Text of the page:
Together with the fish and potatoes I served boiled sweetcorn (kernels, not whole cobs), rice and a salad. A simple salad of cucumbers and tomatoes for daughter Cornucopia, and a more elaborate salad for my wife and I, including mung beans, sprouts, and foliage grown from soy beans.

I also cooked eggplant, green capsicums and mushrooms.

A pretty good meal, though I say it myself.

I'm not the world's greatest cook, but I'm certainly more of a cook than some of my male Japanese students of English. Recently I had one male student in class on a one-to-one basis and we were tackling a lesson which features cooking. One of the tasks in the lesson is to look at a picture of some basic cooking utensils and to give them names. My student told me that demand was unreasonable.

"I don't even know the names of those things in Japanese," he said.

To spell check this file, I used Abiword, a free text editor. I had planned to buy the latest and greatest version of UltraEdit, version 13.00a, and got all the way to the point where I clicked to buy a registered version. But their site rejected my credit card details, saying I must have made a mistake, though I don't see how I could have, since I always copy and paste exactly the same details, and my card doesn't expire for a couple of years yet.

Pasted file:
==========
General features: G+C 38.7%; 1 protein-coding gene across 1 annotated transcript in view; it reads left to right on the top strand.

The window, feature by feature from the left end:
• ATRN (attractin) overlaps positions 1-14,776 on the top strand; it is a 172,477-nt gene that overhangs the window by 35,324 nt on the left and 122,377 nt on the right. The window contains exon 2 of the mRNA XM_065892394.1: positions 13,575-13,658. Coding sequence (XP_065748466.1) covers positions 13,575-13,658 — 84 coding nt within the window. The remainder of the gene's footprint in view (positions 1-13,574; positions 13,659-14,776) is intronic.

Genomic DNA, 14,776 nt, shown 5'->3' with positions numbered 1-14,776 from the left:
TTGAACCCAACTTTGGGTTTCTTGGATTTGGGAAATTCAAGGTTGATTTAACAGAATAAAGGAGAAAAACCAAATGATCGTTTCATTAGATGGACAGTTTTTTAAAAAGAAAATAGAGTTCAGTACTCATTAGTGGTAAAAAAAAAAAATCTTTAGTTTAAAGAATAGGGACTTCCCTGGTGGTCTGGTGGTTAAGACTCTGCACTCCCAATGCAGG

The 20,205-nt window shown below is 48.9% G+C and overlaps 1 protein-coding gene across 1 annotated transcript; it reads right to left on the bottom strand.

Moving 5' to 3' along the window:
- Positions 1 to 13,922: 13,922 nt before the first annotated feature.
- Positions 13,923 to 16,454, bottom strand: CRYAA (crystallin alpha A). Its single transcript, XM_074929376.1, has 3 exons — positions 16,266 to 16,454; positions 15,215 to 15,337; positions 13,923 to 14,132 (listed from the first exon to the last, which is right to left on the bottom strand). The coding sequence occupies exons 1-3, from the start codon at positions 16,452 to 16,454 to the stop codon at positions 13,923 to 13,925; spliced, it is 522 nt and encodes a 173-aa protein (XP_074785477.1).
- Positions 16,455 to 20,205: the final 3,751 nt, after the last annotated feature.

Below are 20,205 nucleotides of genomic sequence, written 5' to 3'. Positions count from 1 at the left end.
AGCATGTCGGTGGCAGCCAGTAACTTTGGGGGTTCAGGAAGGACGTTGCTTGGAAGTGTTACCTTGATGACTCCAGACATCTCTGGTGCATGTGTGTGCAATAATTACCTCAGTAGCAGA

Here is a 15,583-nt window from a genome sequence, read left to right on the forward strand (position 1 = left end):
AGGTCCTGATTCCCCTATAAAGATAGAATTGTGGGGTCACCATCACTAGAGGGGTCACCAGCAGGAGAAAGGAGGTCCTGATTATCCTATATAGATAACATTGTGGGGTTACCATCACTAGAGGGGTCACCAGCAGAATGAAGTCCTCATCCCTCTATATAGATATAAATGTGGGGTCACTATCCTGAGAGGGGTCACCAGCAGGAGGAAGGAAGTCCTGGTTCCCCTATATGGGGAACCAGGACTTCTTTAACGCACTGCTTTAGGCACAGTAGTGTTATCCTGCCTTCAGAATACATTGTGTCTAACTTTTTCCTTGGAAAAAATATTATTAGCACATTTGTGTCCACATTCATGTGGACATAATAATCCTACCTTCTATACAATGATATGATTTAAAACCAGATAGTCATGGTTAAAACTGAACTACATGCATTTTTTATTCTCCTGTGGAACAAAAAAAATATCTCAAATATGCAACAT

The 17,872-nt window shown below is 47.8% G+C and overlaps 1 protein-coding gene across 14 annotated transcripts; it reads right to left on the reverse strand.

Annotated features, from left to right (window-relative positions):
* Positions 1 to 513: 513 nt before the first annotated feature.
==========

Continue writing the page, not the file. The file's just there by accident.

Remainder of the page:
If you can't register UltraEdit then it becomes unworkable because, first, it undoes any modifications you've made to the way it behaves, then it signals that your use is limited and that after a set number of days it will become unworkable.

This experience has left a bad taste in my mouth, and has led me back into the world of software wars, from which territory I hope to issue an updated report in due course.

Wednesday, May 02, 2007

Japanese Students Of English Respond To Virginia Tech Massacre

Japanese Students Of English Respond To Virginia Tech Massacre

Here in Japan, the "ogatarenkyu" is in full swing. This translates literally as "large-type consecutive holiday," the segment of the year commonly referred to as Golden Week. In this week, the mandated holidays do not actually add up to a week, but most outfits close down at this time of year, and most people do get a week off.

Because of Golden Week, we are very busy at Waniguchi Gakko right now, as many Japanese students of English finally get round to taking some of those lessons they've been telling themselves they would take ... one day.

One day having arrived, I had a full schedule on Tuesday 1 May 2007, and two of my classes were for high-level students. For both classes, I tasked them to list five stories that had been in the news, and then to choose which one they would like to discuss.

For the first group, it was obvious that the story they must discuss had to be the Virginia Tech massacre perpetrated by Cho Seung Hui.